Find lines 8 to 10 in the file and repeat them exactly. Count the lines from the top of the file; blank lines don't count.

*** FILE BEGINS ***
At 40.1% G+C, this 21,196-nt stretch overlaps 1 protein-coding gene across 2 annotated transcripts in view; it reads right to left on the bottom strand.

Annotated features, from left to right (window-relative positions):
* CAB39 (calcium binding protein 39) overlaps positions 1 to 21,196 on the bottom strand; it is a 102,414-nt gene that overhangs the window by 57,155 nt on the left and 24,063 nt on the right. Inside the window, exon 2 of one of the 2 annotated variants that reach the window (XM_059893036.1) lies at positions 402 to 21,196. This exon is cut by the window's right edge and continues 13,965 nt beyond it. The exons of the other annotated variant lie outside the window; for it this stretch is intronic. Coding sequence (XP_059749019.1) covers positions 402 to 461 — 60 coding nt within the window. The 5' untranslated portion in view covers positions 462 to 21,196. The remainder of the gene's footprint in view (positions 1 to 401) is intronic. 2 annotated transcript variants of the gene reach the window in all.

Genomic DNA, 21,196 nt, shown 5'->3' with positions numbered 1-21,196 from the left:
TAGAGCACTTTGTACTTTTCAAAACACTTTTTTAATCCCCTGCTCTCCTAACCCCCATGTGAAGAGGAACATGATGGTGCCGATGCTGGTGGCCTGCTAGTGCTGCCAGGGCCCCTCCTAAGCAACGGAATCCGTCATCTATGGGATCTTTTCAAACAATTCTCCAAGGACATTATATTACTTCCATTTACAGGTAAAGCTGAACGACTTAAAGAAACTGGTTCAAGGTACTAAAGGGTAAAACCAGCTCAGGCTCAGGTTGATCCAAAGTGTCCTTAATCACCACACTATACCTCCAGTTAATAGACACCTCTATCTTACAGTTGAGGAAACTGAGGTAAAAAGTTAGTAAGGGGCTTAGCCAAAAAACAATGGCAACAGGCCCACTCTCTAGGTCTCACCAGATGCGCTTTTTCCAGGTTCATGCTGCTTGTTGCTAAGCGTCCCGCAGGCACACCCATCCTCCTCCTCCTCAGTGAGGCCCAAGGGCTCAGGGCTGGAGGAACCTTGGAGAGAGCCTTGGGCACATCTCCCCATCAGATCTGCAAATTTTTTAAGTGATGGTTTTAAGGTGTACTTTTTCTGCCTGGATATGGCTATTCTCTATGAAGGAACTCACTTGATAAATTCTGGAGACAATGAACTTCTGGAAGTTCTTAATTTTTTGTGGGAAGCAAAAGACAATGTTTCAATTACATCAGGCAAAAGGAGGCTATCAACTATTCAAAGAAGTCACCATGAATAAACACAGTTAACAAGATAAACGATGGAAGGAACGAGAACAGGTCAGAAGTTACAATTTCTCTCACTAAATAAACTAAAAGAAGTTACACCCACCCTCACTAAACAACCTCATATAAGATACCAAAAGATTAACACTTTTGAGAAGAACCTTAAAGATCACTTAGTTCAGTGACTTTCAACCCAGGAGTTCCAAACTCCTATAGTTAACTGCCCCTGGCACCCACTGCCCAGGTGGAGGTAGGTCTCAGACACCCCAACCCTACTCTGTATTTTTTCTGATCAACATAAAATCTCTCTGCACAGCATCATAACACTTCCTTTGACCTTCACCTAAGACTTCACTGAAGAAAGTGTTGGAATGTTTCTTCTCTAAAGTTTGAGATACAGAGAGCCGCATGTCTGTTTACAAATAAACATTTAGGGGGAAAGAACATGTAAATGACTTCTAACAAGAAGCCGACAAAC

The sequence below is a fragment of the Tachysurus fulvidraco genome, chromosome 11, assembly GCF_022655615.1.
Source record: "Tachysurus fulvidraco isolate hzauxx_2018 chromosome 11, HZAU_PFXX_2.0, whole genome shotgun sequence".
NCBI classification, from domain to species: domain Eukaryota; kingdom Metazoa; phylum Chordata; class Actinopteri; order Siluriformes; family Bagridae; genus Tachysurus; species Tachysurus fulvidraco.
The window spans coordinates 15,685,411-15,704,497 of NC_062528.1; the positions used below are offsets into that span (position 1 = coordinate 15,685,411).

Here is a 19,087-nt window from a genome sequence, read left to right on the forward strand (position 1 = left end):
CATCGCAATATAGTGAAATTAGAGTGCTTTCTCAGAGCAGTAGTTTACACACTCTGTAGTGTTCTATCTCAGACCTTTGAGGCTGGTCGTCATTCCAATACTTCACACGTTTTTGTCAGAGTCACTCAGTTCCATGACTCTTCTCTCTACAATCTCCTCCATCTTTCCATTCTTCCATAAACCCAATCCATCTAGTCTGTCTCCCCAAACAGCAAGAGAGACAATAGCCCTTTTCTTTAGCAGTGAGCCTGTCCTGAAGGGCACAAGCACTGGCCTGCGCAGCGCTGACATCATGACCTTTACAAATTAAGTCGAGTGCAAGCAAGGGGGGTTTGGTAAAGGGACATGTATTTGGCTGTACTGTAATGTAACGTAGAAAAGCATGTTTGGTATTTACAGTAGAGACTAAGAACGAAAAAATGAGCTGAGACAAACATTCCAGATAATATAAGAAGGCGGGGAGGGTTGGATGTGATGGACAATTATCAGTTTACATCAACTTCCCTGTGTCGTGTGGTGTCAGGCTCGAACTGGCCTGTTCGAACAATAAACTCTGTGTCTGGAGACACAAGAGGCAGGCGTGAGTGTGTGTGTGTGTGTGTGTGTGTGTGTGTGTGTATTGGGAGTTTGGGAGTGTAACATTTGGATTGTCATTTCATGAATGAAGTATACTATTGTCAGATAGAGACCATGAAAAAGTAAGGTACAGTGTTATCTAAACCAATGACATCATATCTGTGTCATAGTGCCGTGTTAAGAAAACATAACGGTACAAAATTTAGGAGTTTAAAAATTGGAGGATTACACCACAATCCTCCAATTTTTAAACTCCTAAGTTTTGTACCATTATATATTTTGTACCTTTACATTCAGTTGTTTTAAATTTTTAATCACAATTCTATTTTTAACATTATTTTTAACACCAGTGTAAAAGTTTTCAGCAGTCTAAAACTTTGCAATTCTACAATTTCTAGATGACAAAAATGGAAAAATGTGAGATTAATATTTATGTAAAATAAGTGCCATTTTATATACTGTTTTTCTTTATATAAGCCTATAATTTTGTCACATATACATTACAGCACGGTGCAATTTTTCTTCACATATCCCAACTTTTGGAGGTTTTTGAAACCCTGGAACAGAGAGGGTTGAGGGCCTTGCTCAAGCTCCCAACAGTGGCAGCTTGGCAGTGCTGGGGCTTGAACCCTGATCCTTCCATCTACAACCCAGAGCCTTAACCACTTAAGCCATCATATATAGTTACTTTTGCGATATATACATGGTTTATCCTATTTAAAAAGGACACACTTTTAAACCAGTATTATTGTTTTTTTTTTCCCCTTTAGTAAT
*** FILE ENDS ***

NCBI classification, from domain to species: domain Eukaryota; kingdom Metazoa; phylum Chordata; class Actinopteri; order Siluriformes; family Bagridae; genus Tachysurus; species Tachysurus fulvidraco.
The window spans coordinates 15,685,411-15,704,497 of NC_062528.1; the positions used below are offsets into that span (position 1 = coordinate 15,685,411).

Here is a 19,087-nt window from a genome sequence, read left to right on the forward strand (position 1 = left end):